Remembering what’s important to me

After such a solid run of ADHD/mental health posts, this week I fully intended to switch topics – but apparently my brain had other ideas.

This past Sunday I crashed hard. Without warning, I suddenly couldn’t find it in me to even get out of bed. Everything in my life felt meaningless. My emotions retreated, leaving me with flat, grey nothing.

It’s hardly the first time I’ve felt like that. I would call it depression, except that the clinical description of depression requires those feelings to go on for at least two weeks. In me they rarely last more than a day or two – as suddenly as they arrived, I’ll wake up the next morning ready to get up and face the world again.

So what’s going on when I get like that? Now that I have the added perspective of my ADHD diagnosis, I think I might finally have the answer – and maybe even a solution.

What comes next?

A key trigger for my big crashes is reaching the end of a major project, the kind of thing that temporarily consumes my life – in this case, moving house. On Friday I got our bond back on the old place, ticked off the last check-box on my Move out Trello card, and everything was officially done. 36 hours later, I fell apart.

The same thing has happened to me every time I finished organising a convention, or crewing a play (in the theatre world there’s even a name for it: post-show blues).

What do those situations have in common? They grab my attention – all my attention. Remember, the perfect trifecta for an interest-based nervous system is exciting, challenging, and urgent. A house move, a convention, a theatre show is all three in spades.

So when I’m in the middle of a major project like that, it becomes the focal point of my entire life. And when that focal point is removed by the project ending, my brain doesn’t know what to replace it with.

It’s not just that I don’t know which project to work on next. It’s bigger than that.

See, I’ve been so focused on that one major project, I have literally forgotten what’s important to me.

The goals that define me

This is about more than just losing track of tasks and to-do lists. This is about my Big Life Goals – the ones that spring from my sense of who I am, what is important to me, and what I want my life to look like.

Even though I rarely take the time to articulate them to myself, these goals inform most of what I do day-to-day – what habits I really try to hang on to, what projects I choose to prioritise.

Goals like:

I want to develop a better relationship with my gender and my body.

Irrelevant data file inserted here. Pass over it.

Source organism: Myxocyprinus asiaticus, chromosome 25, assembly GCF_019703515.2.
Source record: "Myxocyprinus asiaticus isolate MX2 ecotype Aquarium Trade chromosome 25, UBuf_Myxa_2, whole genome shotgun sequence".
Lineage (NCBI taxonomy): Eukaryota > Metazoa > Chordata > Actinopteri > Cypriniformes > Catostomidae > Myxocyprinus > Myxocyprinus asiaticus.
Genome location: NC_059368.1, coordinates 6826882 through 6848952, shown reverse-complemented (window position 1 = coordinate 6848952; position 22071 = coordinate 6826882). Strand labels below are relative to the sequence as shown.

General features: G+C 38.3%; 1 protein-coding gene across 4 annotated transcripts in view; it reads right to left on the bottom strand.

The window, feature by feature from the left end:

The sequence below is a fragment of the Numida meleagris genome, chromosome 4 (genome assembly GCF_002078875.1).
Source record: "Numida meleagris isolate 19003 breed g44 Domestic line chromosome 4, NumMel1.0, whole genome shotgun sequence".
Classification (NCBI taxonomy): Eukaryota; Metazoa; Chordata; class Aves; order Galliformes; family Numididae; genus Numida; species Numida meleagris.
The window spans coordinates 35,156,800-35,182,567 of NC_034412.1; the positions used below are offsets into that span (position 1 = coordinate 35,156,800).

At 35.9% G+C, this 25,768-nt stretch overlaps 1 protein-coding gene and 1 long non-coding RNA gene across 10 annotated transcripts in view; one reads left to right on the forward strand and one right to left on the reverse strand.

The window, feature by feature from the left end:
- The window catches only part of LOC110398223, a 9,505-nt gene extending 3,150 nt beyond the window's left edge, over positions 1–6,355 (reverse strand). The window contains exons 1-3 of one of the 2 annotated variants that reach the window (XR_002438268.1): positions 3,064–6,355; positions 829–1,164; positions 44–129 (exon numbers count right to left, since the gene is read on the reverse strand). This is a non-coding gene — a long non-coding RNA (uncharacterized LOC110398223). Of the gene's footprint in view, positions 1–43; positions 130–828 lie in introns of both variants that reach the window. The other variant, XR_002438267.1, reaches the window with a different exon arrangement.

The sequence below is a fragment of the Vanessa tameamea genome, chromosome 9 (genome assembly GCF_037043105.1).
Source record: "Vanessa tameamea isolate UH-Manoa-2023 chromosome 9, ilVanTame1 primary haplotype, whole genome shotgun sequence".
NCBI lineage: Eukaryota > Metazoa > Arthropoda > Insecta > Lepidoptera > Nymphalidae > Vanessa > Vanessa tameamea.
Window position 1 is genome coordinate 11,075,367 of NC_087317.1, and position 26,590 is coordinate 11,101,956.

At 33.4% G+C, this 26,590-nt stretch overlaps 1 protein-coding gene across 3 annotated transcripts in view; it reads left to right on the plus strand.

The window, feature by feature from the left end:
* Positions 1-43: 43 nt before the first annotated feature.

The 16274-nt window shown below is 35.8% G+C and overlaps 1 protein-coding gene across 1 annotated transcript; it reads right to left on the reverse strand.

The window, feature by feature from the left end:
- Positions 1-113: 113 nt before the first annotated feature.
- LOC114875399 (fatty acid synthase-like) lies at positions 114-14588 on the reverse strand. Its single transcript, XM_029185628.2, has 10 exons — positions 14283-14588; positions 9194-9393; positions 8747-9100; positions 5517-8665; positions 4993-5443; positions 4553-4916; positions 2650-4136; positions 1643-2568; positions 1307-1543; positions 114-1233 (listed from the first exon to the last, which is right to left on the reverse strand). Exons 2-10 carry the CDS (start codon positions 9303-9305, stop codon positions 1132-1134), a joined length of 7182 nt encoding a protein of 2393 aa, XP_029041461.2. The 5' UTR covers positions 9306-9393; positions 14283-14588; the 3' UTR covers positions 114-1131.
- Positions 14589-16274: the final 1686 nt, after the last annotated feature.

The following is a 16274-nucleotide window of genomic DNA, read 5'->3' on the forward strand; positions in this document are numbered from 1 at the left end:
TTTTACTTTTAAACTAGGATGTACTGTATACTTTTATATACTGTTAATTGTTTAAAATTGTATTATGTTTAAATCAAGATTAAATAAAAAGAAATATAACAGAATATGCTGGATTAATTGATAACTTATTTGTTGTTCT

I want to stay connected with the important people in my life.

I want to learn to better manage my ADHD brain.

Aspirations like these are integral to my sense of who I am and why I get up in the morning. So you might think even my ADHD brain wouldn’t have any trouble keeping track of them…

And mostly, that’s true. But it turns out a really major, life-consuming project can eclipse even my most integral aspirations.

Something’s gotta give

At its peak, moving house felt just as big as any of my Big Life Goals. The only way I could make the move happen without getting overwhelmed was to put all other priorities on hold for a while.

I still kept up with my existing habits (*cough* mostly), but I stopped thinking about why I was doing them, and that was all it took. Because with my ADHD brain, when something is out of sight, it really is out of mind – and it will stay that way unless something happens to forcibly remind me that it exists.

So, for a few weeks my only Big Life Goal was move house – and when that ended my brain was left flailing to find anything equally important to replace it with.

I wasn’t consciously aware that was what I was doing – but I think that’s why my daily habits felt meaningless and rote, and why I struggled to focus on the projects I’d been excited about working on before the move took over my life.

I’d lost track of what made any of it important to me. I’d literally forgotten what gave my life purpose. Cue: brain crash.

The answer, as always: externalise

Like I said, this isn’t the first time it’s happened. But this time, for whatever reason, I found myself lying awake at 5am and actually thinking about what was going on in my head to make me get that way.

So in the wee hours of the morning I sat down and made one more Trello board:

Trello board entitled “What’s important to me?” At the top of each column is one of my big life goals, e.g. “To be more comfortable in my body.” The cards underneath are actions I am taking or want to take to improve that aspect of my life. aspect of my life. This is

This is not a to-do list. It is a visual reminder of my Big Life Goals and all the things I am already doing (or thinking about doing) to improve those aspects of my life.

It’s easy for me to feel like most of the things I do are pretty arbitrary, once the New Idea Energy has worn off and I’ve forgotten why I was originally excited about them. This board is a reminder that my actions are not arbitrary. They were deliberately chosen to help me achieve the goals that are most important to me – even if I don’t always remember what those goals are.

This board is a reminder that my life does have purpose, at least to me.

It’s also now the homepage that appears every time I open my web browser.

Try to forget that, brain.

Featured image by Steve Halama on Unsplash
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